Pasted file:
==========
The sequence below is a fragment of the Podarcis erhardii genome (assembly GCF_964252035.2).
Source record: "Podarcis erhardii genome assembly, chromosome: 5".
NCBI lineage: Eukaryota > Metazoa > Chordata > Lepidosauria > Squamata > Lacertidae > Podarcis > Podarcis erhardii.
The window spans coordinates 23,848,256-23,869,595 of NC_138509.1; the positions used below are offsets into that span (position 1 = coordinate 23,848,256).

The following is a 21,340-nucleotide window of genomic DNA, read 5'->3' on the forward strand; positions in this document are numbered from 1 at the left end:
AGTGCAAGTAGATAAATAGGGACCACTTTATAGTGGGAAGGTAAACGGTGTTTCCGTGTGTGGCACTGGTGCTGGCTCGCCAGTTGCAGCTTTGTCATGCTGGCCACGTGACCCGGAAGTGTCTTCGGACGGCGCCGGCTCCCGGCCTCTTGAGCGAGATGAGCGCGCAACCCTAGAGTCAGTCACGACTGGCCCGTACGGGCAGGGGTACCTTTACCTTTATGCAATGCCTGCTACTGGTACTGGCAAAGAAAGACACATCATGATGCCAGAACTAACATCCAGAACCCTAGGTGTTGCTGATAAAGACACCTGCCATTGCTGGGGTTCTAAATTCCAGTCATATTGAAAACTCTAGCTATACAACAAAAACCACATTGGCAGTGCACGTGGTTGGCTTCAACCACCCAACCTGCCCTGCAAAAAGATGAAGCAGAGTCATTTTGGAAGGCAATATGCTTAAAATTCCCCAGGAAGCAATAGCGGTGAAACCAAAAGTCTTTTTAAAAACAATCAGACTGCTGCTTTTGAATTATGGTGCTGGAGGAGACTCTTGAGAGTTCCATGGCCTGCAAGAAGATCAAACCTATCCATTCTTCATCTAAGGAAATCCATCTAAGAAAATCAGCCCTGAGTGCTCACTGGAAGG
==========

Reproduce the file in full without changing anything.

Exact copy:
The sequence below is a fragment of the Podarcis erhardii genome (assembly GCF_964252035.2).
Source record: "Podarcis erhardii genome assembly, chromosome: 5".
NCBI lineage: Eukaryota > Metazoa > Chordata > Lepidosauria > Squamata > Lacertidae > Podarcis > Podarcis erhardii.
The window spans coordinates 23,848,256-23,869,595 of NC_138509.1; the positions used below are offsets into that span (position 1 = coordinate 23,848,256).

The following is a 21,340-nucleotide window of genomic DNA, read 5'->3' on the forward strand; positions in this document are numbered from 1 at the left end:
AGTGCAAGTAGATAAATAGGGACCACTTTATAGTGGGAAGGTAAACGGTGTTTCCGTGTGTGGCACTGGTGCTGGCTCGCCAGTTGCAGCTTTGTCATGCTGGCCACGTGACCCGGAAGTGTCTTCGGACGGCGCCGGCTCCCGGCCTCTTGAGCGAGATGAGCGCGCAACCCTAGAGTCAGTCACGACTGGCCCGTACGGGCAGGGGTACCTTTACCTTTATGCAATGCCTGCTACTGGTACTGGCAAAGAAAGACACATCATGATGCCAGAACTAACATCCAGAACCCTAGGTGTTGCTGATAAAGACACCTGCCATTGCTGGGGTTCTAAATTCCAGTCATATTGAAAACTCTAGCTATACAACAAAAACCACATTGGCAGTGCACGTGGTTGGCTTCAACCACCCAACCTGCCCTGCAAAAAGATGAAGCAGAGTCATTTTGGAAGGCAATATGCTTAAAATTCCCCAGGAAGCAATAGCGGTGAAACCAAAAGTCTTTTTAAAAACAATCAGACTGCTGCTTTTGAATTATGGTGCTGGAGGAGACTCTTGAGAGTTCCATGGCCTGCAAGAAGATCAAACCTATCCATTCTTCATCTAAGGAAATCCATCTAAGAAAATCAGCCCTGAGTGCTCACTGGAAGG